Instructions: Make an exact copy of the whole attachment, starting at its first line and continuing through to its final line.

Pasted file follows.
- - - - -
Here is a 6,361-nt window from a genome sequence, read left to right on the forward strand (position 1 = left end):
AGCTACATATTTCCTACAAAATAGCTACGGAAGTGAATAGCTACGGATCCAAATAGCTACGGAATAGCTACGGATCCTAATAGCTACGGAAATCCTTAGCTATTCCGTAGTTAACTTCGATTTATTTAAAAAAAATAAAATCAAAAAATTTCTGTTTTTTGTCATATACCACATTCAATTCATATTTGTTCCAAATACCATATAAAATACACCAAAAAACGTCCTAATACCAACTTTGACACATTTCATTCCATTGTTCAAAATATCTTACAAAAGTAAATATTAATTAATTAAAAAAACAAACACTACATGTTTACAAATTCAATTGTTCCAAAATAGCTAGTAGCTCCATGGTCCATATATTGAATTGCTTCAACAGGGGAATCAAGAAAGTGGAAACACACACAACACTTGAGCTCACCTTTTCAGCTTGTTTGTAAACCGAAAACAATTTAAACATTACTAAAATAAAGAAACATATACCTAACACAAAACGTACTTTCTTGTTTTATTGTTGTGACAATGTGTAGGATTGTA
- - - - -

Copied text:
Here is a 6,361-nt window from a genome sequence, read left to right on the forward strand (position 1 = left end):
AGCTACATATTTCCTACAAAATAGCTACGGAAGTGAATAGCTACGGATCCAAATAGCTACGGAATAGCTACGGATCCTAATAGCTACGGAAATCCTTAGCTATTCCGTAGTTAACTTCGATTTATTTAAAAAAAATAAAATCAAAAAATTTCTGTTTTTTGTCATATACCACATTCAATTCATATTTGTTCCAAATACCATATAAAATACACCAAAAAACGTCCTAATACCAACTTTGACACATTTCATTCCATTGTTCAAAATATCTTACAAAAGTAAATATTAATTAATTAAAAAAACAAACACTACATGTTTACAAATTCAATTGTTCCAAAATAGCTAGTAGCTCCATGGTCCATATATTGAATTGCTTCAACAGGGGAATCAAGAAAGTGGAAACACACACAACACTTGAGCTCACCTTTTCAGCTTGTTTGTAAACCGAAAACAATTTAAACATTACTAAAATAAAGAAACATATACCTAACACAAAACGTACTTTCTTGTTTTATTGTTGTGACAATGTGTAGGATTGTA